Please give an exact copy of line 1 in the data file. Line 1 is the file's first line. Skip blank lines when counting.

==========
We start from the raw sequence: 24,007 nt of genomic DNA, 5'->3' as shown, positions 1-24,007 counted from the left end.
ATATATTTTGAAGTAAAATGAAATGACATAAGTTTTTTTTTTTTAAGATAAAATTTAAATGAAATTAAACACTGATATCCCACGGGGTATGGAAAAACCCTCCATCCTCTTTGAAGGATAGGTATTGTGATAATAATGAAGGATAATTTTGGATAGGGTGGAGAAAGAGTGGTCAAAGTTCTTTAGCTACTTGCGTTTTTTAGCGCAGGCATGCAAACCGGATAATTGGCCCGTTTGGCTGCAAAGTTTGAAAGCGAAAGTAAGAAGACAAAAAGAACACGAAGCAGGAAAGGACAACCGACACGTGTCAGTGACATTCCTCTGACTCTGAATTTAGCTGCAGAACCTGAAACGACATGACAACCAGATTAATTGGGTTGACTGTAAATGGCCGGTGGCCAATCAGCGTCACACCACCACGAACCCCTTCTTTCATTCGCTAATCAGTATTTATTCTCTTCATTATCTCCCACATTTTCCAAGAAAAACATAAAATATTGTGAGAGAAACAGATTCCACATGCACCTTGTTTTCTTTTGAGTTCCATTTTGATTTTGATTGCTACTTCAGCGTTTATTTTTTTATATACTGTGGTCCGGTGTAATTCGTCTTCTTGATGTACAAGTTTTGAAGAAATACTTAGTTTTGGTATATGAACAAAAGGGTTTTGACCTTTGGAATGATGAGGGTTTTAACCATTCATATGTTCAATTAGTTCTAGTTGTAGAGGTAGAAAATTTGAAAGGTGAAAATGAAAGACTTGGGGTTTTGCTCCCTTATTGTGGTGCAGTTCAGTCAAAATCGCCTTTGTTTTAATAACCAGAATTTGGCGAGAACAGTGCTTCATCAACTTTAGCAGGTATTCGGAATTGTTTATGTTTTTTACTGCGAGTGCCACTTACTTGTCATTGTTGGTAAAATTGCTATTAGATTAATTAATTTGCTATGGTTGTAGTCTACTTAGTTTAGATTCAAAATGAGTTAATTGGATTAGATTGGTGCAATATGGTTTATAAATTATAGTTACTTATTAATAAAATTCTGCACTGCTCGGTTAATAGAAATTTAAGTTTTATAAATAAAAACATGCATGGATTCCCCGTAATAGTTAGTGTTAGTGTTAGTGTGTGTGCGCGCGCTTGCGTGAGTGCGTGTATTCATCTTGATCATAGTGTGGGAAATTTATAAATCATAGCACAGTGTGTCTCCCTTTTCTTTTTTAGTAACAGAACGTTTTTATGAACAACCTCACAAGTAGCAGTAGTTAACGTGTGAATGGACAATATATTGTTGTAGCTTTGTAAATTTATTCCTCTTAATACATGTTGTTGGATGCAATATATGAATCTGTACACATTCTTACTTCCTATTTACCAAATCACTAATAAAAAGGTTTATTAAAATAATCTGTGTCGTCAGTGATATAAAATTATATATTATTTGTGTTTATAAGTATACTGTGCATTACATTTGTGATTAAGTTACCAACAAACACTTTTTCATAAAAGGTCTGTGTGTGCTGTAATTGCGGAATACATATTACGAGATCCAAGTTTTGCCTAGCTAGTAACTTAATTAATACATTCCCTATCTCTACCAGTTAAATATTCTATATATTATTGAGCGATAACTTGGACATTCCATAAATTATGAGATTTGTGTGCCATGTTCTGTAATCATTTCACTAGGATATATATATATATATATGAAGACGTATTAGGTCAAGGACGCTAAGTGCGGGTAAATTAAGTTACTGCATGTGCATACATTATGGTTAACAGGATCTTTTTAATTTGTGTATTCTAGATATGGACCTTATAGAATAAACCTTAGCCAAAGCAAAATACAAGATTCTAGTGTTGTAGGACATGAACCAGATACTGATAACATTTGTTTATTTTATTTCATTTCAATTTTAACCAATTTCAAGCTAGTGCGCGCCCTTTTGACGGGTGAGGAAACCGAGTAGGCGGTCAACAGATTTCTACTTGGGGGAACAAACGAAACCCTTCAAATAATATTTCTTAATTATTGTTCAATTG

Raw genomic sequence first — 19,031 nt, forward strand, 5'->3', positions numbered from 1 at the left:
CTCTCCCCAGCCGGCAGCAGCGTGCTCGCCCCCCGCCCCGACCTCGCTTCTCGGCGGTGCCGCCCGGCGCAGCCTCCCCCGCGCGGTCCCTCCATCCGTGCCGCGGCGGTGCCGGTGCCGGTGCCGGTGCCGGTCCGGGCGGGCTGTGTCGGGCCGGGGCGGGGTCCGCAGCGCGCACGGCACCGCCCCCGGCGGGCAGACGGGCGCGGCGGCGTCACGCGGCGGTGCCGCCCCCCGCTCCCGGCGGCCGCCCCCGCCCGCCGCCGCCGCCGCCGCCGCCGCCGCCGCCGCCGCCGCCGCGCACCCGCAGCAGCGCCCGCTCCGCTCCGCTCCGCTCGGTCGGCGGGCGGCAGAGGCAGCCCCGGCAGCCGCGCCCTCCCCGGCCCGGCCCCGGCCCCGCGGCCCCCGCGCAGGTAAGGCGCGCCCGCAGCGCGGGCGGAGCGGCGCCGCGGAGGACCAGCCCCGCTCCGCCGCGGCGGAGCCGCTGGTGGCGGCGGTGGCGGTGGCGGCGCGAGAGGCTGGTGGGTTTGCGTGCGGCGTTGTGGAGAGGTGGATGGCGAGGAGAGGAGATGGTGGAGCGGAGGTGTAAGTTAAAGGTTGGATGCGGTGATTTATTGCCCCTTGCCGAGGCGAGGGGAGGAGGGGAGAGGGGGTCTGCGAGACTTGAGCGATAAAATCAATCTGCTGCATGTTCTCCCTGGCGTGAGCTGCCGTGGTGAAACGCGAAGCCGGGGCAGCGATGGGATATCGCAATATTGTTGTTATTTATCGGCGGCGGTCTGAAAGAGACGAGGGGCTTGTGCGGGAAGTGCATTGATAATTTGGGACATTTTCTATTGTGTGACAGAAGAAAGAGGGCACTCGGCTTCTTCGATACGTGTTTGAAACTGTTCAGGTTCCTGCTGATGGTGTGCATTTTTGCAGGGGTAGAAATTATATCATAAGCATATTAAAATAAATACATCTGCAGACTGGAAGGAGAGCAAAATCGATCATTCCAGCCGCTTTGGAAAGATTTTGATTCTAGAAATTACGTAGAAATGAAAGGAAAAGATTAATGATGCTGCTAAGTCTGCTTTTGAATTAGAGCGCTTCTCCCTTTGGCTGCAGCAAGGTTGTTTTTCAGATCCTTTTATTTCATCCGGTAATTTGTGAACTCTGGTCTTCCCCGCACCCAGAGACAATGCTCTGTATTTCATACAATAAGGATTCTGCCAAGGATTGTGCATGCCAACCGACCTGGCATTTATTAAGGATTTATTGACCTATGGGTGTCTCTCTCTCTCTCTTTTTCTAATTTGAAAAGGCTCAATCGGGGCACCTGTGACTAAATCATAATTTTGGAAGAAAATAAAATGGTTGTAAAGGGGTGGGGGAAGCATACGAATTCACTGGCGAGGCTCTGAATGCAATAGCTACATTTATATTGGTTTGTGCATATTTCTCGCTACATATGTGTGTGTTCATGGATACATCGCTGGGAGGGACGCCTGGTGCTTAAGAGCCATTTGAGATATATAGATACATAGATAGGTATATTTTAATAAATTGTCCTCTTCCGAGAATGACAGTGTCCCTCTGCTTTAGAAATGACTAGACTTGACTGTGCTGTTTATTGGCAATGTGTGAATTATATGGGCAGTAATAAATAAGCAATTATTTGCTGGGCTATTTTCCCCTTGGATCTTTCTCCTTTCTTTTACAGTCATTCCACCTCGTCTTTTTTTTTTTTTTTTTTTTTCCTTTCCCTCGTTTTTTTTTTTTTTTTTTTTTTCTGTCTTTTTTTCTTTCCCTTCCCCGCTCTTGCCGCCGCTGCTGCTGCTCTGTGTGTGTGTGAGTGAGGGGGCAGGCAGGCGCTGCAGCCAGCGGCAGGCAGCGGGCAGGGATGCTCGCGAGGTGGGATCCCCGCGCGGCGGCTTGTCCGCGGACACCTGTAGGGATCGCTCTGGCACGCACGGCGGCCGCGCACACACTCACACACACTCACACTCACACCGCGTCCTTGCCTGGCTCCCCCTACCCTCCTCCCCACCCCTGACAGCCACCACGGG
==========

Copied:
We start from the raw sequence: 24,007 nt of genomic DNA, 5'->3' as shown, positions 1-24,007 counted from the left end.